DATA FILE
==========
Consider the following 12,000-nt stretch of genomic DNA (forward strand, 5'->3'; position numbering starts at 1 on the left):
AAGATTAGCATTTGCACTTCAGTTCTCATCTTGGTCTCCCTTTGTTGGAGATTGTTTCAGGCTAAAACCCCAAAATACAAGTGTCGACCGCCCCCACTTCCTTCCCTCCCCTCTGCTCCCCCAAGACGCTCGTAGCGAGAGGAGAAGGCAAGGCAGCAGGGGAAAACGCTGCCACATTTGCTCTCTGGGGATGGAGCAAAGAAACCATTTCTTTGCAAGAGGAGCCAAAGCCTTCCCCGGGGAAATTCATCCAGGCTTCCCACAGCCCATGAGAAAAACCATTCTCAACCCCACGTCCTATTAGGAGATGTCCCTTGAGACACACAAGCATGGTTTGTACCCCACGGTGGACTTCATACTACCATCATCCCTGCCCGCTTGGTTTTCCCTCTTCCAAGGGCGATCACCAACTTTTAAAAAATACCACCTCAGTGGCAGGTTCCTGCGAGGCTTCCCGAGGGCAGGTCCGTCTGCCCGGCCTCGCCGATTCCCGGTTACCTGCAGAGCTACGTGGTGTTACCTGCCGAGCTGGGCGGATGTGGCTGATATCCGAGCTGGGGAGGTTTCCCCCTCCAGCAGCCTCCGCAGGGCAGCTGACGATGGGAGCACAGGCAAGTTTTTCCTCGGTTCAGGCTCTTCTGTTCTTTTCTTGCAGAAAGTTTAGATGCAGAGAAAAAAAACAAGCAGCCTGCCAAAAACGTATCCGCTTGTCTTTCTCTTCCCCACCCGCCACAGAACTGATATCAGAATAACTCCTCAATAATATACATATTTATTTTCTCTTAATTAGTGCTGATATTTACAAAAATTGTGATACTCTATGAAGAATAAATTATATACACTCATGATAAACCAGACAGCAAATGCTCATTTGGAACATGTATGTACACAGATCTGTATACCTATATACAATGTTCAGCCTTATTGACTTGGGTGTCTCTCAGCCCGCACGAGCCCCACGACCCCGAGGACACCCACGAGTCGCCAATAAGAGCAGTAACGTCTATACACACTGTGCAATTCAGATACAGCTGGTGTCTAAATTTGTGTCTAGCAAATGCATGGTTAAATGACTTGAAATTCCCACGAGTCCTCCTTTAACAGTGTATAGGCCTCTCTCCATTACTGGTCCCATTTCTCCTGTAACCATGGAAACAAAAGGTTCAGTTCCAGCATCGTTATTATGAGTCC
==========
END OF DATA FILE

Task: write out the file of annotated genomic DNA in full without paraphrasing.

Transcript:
Consider the following 12,000-nt stretch of genomic DNA (forward strand, 5'->3'; position numbering starts at 1 on the left):
AAGATTAGCATTTGCACTTCAGTTCTCATCTTGGTCTCCCTTTGTTGGAGATTGTTTCAGGCTAAAACCCCAAAATACAAGTGTCGACCGCCCCCACTTCCTTCCCTCCCCTCTGCTCCCCCAAGACGCTCGTAGCGAGAGGAGAAGGCAAGGCAGCAGGGGAAAACGCTGCCACATTTGCTCTCTGGGGATGGAGCAAAGAAACCATTTCTTTGCAAGAGGAGCCAAAGCCTTCCCCGGGGAAATTCATCCAGGCTTCCCACAGCCCATGAGAAAAACCATTCTCAACCCCACGTCCTATTAGGAGATGTCCCTTGAGACACACAAGCATGGTTTGTACCCCACGGTGGACTTCATACTACCATCATCCCTGCCCGCTTGGTTTTCCCTCTTCCAAGGGCGATCACCAACTTTTAAAAAATACCACCTCAGTGGCAGGTTCCTGCGAGGCTTCCCGAGGGCAGGTCCGTCTGCCCGGCCTCGCCGATTCCCGGTTACCTGCAGAGCTACGTGGTGTTACCTGCCGAGCTGGGCGGATGTGGCTGATATCCGAGCTGGGGAGGTTTCCCCCTCCAGCAGCCTCCGCAGGGCAGCTGACGATGGGAGCACAGGCAAGTTTTTCCTCGGTTCAGGCTCTTCTGTTCTTTTCTTGCAGAAAGTTTAGATGCAGAGAAAAAAAACAAGCAGCCTGCCAAAAACGTATCCGCTTGTCTTTCTCTTCCCCACCCGCCACAGAACTGATATCAGAATAACTCCTCAATAATATACATATTTATTTTCTCTTAATTAGTGCTGATATTTACAAAAATTGTGATACTCTATGAAGAATAAATTATATACACTCATGATAAACCAGACAGCAAATGCTCATTTGGAACATGTATGTACACAGATCTGTATACCTATATACAATGTTCAGCCTTATTGACTTGGGTGTCTCTCAGCCCGCACGAGCCCCACGACCCCGAGGACACCCACGAGTCGCCAATAAGAGCAGTAACGTCTATACACACTGTGCAATTCAGATACAGCTGGTGTCTAAATTTGTGTCTAGCAAATGCATGGTTAAATGACTTGAAATTCCCACGAGTCCTCCTTTAACAGTGTATAGGCCTCTCTCCATTACTGGTCCCATTTCTCCTGTAACCATGGAAACAAAAGGTTCAGTTCCAGCATCGTTATTATGAGTCC